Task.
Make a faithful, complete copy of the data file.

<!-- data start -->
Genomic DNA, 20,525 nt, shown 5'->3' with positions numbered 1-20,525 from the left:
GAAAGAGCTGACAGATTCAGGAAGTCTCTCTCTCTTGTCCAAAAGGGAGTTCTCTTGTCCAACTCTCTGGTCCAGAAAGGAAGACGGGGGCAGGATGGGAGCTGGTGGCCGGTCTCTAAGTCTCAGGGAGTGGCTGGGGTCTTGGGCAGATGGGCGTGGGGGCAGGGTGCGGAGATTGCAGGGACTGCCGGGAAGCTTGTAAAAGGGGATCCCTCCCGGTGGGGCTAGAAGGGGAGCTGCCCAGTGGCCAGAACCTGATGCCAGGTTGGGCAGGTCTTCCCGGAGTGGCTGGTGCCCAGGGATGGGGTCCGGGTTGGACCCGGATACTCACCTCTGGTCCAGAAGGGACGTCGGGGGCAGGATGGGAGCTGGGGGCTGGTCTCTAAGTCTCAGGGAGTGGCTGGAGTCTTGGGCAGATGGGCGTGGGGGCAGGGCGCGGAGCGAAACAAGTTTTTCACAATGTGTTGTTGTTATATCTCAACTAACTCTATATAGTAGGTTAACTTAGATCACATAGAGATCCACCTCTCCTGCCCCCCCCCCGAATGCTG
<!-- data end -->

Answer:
Genomic DNA, 20,525 nt, shown 5'->3' with positions numbered 1-20,525 from the left:
GAAAGAGCTGACAGATTCAGGAAGTCTCTCTCTCTTGTCCAAAAGGGAGTTCTCTTGTCCAACTCTCTGGTCCAGAAAGGAAGACGGGGGCAGGATGGGAGCTGGTGGCCGGTCTCTAAGTCTCAGGGAGTGGCTGGGGTCTTGGGCAGATGGGCGTGGGGGCAGGGTGCGGAGATTGCAGGGACTGCCGGGAAGCTTGTAAAAGGGGATCCCTCCCGGTGGGGCTAGAAGGGGAGCTGCCCAGTGGCCAGAACCTGATGCCAGGTTGGGCAGGTCTTCCCGGAGTGGCTGGTGCCCAGGGATGGGGTCCGGGTTGGACCCGGATACTCACCTCTGGTCCAGAAGGGACGTCGGGGGCAGGATGGGAGCTGGGGGCTGGTCTCTAAGTCTCAGGGAGTGGCTGGAGTCTTGGGCAGATGGGCGTGGGGGCAGGGCGCGGAGCGAAACAAGTTTTTCACAATGTGTTGTTGTTATATCTCAACTAACTCTATATAGTAGGTTAACTTAGATCACATAGAGATCCACCTCTCCTGCCCCCCCCCCGAATGCTG